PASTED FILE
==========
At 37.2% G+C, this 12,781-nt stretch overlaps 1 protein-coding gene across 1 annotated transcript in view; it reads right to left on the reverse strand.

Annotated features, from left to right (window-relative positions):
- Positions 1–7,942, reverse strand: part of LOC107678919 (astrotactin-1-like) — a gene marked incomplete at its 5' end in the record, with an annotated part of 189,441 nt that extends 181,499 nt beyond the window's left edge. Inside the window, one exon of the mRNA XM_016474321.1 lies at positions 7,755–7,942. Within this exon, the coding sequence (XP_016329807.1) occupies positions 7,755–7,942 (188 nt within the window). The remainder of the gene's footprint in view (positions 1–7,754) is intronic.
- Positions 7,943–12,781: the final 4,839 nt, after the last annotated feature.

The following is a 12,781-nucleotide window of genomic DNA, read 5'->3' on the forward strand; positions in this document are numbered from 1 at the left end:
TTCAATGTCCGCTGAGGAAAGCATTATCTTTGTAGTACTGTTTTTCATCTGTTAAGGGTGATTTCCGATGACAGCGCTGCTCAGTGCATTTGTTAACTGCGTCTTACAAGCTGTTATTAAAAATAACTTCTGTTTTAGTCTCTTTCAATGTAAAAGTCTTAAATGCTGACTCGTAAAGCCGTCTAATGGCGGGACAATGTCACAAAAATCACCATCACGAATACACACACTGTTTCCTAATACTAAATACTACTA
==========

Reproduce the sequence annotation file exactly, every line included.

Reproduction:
At 37.2% G+C, this 12,781-nt stretch overlaps 1 protein-coding gene across 1 annotated transcript in view; it reads right to left on the reverse strand.

Annotated features, from left to right (window-relative positions):
- Positions 1–7,942, reverse strand: part of LOC107678919 (astrotactin-1-like) — a gene marked incomplete at its 5' end in the record, with an annotated part of 189,441 nt that extends 181,499 nt beyond the window's left edge. Inside the window, one exon of the mRNA XM_016474321.1 lies at positions 7,755–7,942. Within this exon, the coding sequence (XP_016329807.1) occupies positions 7,755–7,942 (188 nt within the window). The remainder of the gene's footprint in view (positions 1–7,754) is intronic.
- Positions 7,943–12,781: the final 4,839 nt, after the last annotated feature.

The following is a 12,781-nucleotide window of genomic DNA, read 5'->3' on the forward strand; positions in this document are numbered from 1 at the left end:
TTCAATGTCCGCTGAGGAAAGCATTATCTTTGTAGTACTGTTTTTCATCTGTTAAGGGTGATTTCCGATGACAGCGCTGCTCAGTGCATTTGTTAACTGCGTCTTACAAGCTGTTATTAAAAATAACTTCTGTTTTAGTCTCTTTCAATGTAAAAGTCTTAAATGCTGACTCGTAAAGCCGTCTAATGGCGGGACAATGTCACAAAAATCACCATCACGAATACACACACTGTTTCCTAATACTAAATACTACTA